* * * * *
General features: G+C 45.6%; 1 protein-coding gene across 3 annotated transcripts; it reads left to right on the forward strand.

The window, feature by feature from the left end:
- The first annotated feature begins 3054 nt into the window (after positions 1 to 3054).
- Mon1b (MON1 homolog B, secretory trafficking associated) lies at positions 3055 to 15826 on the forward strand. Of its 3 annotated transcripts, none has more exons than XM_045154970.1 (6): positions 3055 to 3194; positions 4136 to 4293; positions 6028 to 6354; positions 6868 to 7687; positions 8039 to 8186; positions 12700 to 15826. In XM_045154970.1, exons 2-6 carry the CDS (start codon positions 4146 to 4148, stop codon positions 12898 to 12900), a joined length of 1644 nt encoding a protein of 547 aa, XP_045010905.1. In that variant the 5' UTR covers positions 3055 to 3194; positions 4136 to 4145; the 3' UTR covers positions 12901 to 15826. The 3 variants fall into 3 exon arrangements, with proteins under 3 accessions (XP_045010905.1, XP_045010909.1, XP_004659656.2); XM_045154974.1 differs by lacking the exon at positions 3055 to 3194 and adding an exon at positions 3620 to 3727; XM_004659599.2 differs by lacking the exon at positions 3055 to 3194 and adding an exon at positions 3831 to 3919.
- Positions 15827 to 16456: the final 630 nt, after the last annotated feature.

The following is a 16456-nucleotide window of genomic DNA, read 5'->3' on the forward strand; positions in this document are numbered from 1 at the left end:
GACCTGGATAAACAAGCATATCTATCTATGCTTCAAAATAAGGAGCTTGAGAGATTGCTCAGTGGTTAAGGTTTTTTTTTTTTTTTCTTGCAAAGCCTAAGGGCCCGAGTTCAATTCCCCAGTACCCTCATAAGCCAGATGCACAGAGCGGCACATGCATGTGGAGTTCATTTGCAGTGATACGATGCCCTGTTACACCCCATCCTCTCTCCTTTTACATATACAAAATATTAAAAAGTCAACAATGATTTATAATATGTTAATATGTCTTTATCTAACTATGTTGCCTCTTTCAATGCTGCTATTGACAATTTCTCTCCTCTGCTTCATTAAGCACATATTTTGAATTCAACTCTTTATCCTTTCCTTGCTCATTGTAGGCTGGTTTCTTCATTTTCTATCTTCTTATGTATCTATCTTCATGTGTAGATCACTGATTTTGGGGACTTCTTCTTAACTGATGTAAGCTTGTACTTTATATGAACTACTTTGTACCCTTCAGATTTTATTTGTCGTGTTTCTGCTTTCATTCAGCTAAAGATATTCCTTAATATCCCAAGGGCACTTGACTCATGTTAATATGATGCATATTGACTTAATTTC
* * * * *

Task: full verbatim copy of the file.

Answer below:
General features: G+C 45.6%; 1 protein-coding gene across 3 annotated transcripts; it reads left to right on the forward strand.

The window, feature by feature from the left end:
- The first annotated feature begins 3054 nt into the window (after positions 1 to 3054).
- Mon1b (MON1 homolog B, secretory trafficking associated) lies at positions 3055 to 15826 on the forward strand. Of its 3 annotated transcripts, none has more exons than XM_045154970.1 (6): positions 3055 to 3194; positions 4136 to 4293; positions 6028 to 6354; positions 6868 to 7687; positions 8039 to 8186; positions 12700 to 15826. In XM_045154970.1, exons 2-6 carry the CDS (start codon positions 4146 to 4148, stop codon positions 12898 to 12900), a joined length of 1644 nt encoding a protein of 547 aa, XP_045010905.1. In that variant the 5' UTR covers positions 3055 to 3194; positions 4136 to 4145; the 3' UTR covers positions 12901 to 15826. The 3 variants fall into 3 exon arrangements, with proteins under 3 accessions (XP_045010905.1, XP_045010909.1, XP_004659656.2); XM_045154974.1 differs by lacking the exon at positions 3055 to 3194 and adding an exon at positions 3620 to 3727; XM_004659599.2 differs by lacking the exon at positions 3055 to 3194 and adding an exon at positions 3831 to 3919.
- Positions 15827 to 16456: the final 630 nt, after the last annotated feature.

The following is a 16456-nucleotide window of genomic DNA, read 5'->3' on the forward strand; positions in this document are numbered from 1 at the left end:
GACCTGGATAAACAAGCATATCTATCTATGCTTCAAAATAAGGAGCTTGAGAGATTGCTCAGTGGTTAAGGTTTTTTTTTTTTTTTCTTGCAAAGCCTAAGGGCCCGAGTTCAATTCCCCAGTACCCTCATAAGCCAGATGCACAGAGCGGCACATGCATGTGGAGTTCATTTGCAGTGATACGATGCCCTGTTACACCCCATCCTCTCTCCTTTTACATATACAAAATATTAAAAAGTCAACAATGATTTATAATATGTTAATATGTCTTTATCTAACTATGTTGCCTCTTTCAATGCTGCTATTGACAATTTCTCTCCTCTGCTTCATTAAGCACATATTTTGAATTCAACTCTTTATCCTTTCCTTGCTCATTGTAGGCTGGTTTCTTCATTTTCTATCTTCTTATGTATCTATCTTCATGTGTAGATCACTGATTTTGGGGACTTCTTCTTAACTGATGTAAGCTTGTACTTTATATGAACTACTTTGTACCCTTCAGATTTTATTTGTCGTGTTTCTGCTTTCATTCAGCTAAAGATATTCCTTAATATCCCAAGGGCACTTGACTCATGTTAATATGATGCATATTGACTTAATTTC